Can cap and dividend fight global warming?

March 5, 2009 7:08:27 PM PST
By 2011, California is expected to begin trading carbon credits on an open market. It is a potentially valuable commodity that even Congress wants a slice of. But what if they gave you cash instead?

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Scientists increasingly say our planet is heating up largely because of carbon dioxide emissions.

Now, many governments around the world including the U.S. are seeing a different kind of "green" and want to cash in on the sources of global warming.

But one North Bay entrepreneur wants to keep that cash out of the hands of politicians and put it directly in your pocket.

"I am proposing a way to reduce carbon dioxide emissions in the United States. It's market based, it's fair, durable and simple," said entrepreneur Peter Barnes.

Barnes was co-founder of Working Assets, a company that has raised over $60 million for progressive causes.

He wants the federal government to adopt a "cap and dividend" policy instead of a "cap and trade" market to stop greenhouse gas production.

Here's how a cap and trade market works:

The government issues permits to industries that pollute. "Capping" them at a certain level based on environmental regulations.

Each of those permits allows those industries to emit a certain amount of carbon dioxide into the air.

Companies that emit less than their allowance can sell their leftover permits to brokers, who then sell to companies who exceed their pollution "cap."

Investment banks, hedge funds and investors then speculate on the value of those leftover permits and trade them on an open market, much like trading gold or oil.

President Barack Obama's current budget proposal is counting on at least $75 billion from a "cap and trade" program starting in 2012.

However, a cap and trade market will raise prices for consumers.

"There is another side to this. If we cap the carbon supply, we sell permits, that's the way the cap works and we take the money from selling these permits to the fuel companies and we return it to the American people," said Barnes.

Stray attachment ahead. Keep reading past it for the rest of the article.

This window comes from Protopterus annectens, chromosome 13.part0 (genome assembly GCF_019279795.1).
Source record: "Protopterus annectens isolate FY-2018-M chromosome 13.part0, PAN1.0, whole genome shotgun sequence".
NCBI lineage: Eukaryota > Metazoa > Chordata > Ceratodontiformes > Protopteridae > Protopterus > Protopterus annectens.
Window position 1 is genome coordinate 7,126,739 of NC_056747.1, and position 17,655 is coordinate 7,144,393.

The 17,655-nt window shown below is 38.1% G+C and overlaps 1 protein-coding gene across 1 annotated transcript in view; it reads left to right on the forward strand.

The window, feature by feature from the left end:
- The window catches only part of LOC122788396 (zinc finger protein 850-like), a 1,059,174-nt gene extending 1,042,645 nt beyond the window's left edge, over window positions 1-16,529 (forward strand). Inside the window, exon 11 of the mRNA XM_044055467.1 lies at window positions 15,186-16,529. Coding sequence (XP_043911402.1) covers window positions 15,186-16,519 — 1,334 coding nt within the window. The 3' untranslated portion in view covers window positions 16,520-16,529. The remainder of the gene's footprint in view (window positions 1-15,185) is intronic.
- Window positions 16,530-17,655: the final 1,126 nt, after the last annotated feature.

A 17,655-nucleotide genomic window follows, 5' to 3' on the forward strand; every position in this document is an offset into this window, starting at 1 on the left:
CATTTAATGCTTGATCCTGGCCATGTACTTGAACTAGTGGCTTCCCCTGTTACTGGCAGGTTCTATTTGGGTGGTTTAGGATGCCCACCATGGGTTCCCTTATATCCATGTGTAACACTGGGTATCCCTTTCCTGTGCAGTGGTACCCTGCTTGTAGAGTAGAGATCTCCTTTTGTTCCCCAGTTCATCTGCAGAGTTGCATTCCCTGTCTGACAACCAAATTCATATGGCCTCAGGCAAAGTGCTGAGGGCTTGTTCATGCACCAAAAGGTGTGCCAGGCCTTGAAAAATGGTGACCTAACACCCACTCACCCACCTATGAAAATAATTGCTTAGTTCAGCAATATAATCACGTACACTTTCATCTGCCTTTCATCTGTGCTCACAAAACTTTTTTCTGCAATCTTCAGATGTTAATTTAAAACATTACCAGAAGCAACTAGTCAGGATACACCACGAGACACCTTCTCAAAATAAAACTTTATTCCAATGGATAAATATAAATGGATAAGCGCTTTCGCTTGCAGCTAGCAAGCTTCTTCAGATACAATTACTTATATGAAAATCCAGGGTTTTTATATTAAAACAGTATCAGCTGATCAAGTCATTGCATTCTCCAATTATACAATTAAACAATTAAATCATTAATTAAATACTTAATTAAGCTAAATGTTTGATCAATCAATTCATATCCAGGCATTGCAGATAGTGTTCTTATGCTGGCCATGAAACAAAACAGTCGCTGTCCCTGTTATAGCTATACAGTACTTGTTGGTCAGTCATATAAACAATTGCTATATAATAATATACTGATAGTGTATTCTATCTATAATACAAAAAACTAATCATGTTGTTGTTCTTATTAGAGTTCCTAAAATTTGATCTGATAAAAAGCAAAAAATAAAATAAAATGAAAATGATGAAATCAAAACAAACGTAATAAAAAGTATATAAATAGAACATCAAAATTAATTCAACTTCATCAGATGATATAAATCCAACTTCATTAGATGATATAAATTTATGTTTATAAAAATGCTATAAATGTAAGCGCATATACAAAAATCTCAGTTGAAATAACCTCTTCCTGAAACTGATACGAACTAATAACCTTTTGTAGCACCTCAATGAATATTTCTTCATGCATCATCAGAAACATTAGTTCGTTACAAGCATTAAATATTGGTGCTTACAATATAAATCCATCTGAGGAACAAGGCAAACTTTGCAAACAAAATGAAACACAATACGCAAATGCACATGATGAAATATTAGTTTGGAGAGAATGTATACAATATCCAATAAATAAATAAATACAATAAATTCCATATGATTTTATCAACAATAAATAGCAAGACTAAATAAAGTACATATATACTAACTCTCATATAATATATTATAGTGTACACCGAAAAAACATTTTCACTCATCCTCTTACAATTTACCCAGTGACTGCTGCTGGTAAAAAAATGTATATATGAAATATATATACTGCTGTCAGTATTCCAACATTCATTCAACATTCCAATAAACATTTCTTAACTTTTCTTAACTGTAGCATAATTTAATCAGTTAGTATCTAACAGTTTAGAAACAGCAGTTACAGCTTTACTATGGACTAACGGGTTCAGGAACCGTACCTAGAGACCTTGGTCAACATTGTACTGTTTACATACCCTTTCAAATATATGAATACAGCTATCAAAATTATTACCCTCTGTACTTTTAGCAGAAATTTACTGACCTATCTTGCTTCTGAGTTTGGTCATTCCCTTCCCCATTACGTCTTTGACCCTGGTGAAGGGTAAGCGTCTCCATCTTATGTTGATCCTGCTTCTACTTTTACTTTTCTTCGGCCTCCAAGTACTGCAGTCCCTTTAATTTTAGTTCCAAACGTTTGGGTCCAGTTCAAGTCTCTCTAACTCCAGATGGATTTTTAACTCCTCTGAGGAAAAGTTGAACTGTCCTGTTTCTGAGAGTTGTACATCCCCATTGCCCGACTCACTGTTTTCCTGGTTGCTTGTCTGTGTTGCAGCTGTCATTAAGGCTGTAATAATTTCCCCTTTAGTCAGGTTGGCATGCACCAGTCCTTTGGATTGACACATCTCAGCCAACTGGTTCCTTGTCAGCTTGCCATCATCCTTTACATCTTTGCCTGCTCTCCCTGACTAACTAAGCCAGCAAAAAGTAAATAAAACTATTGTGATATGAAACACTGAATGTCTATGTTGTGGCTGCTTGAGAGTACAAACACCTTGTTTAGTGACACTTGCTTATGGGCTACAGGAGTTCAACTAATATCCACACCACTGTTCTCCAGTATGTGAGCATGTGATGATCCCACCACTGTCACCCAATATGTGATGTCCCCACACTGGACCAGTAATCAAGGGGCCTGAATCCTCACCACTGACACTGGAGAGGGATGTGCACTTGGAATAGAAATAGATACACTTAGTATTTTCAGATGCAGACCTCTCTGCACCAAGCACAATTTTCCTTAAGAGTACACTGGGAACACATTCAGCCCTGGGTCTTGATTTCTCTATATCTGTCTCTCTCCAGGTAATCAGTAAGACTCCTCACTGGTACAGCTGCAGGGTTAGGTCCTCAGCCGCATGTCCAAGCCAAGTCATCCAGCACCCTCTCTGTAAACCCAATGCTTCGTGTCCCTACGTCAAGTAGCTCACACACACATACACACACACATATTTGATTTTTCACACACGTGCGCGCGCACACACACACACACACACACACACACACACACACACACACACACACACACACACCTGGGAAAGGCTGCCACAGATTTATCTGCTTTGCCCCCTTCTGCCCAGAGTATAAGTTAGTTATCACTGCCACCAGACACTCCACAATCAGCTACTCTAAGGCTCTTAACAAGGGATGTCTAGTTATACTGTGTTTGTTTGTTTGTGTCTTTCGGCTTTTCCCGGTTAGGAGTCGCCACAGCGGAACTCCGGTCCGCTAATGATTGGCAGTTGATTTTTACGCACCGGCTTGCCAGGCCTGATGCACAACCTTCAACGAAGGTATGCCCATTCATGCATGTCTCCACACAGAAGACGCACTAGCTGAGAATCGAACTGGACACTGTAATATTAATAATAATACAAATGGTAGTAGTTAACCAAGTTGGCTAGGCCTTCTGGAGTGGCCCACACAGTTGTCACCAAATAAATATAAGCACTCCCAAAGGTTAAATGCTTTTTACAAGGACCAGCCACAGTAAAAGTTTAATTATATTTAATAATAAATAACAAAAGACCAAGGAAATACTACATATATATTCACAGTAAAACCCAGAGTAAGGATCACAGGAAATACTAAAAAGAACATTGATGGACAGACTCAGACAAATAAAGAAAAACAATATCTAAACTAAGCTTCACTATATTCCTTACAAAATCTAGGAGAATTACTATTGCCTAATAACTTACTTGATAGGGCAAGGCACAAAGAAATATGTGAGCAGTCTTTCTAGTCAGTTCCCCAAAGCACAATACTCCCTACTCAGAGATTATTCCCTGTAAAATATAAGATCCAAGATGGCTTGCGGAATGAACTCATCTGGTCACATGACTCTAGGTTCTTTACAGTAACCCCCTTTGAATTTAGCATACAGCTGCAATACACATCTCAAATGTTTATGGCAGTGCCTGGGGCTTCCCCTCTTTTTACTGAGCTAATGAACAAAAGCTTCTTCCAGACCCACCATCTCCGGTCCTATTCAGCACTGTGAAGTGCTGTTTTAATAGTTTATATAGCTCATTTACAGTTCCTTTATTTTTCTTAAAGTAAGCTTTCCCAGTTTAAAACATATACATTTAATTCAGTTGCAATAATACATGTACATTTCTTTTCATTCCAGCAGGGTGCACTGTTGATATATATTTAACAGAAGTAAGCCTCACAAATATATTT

Barnes proposes using a "cap and dividend" plan -- putting cash in your pocket to cover the rising costs.

If you conserve energy, the money you're getting back from these dividends would actually be greater than the higher prices that you're paying. So you could actually come out ahead, that's the nice thing," said Barnes.

So who wouldn't want to put more money in your pocket? Well the government for one, many lawmakers see those "dividends" as a valuable source of revenue, particularly during these tough economic times. money that could be used for roads, schools, and social services.

And there are other ideas as well. Kit Batten is with the Center for American Progress, one of the groups that opposes a "cap and dividend" plan.

"We have the same central tenants that is cap and reduce emissions, make sure the polluters pay for their greenhouse gas emissions and to then to protect and invest in the American public," said Batten.

Batten's group wants to make sure that some money goes back to consumers to offset rising costs, but would like to see federal programs that encourage people to adopt new technology as it becomes available.

"We're recommending that about half of the cap and trade auction revenues gets rebated to Americans. bur that the other half goes to adopting new low carbon energy technologies and efficiency technology, so that American energy bills can remain low," said Batten.

Both plans have support in Congress, but no matter what type of plan is adopted, lawmakers would have to pass legislation relatively quickly; this year or next for any system to be operating by 2012.

Regardless of what type of national policy is adopted, California will likely be a template in that final legislation. The state has been vetting proposals and framing it's cap and trade market for the last two years.

Written and produced by Ken Miguel.

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